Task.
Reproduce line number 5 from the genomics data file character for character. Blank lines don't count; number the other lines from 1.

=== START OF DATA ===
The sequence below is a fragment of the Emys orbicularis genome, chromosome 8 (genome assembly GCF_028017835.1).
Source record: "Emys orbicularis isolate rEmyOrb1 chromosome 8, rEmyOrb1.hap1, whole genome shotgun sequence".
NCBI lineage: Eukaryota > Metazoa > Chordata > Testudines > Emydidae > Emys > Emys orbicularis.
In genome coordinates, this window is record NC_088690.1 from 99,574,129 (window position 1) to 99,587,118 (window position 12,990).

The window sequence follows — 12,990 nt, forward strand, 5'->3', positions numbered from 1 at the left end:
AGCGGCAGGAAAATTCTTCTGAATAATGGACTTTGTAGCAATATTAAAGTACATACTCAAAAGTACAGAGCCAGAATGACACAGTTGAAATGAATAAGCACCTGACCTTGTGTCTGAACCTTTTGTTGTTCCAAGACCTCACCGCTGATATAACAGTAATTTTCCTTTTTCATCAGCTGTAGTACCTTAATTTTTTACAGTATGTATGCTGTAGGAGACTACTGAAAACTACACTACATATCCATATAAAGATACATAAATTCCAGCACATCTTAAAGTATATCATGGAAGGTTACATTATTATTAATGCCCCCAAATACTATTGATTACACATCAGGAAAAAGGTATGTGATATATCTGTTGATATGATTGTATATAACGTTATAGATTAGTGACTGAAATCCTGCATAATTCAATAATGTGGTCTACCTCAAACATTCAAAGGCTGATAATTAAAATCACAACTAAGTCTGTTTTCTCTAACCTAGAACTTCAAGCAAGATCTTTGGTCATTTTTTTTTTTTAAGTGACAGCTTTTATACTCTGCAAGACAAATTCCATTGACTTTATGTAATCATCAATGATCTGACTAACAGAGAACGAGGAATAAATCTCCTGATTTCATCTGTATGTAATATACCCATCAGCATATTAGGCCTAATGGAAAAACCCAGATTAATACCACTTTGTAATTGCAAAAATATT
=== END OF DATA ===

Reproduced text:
The window sequence follows — 12,990 nt, forward strand, 5'->3', positions numbered from 1 at the left end: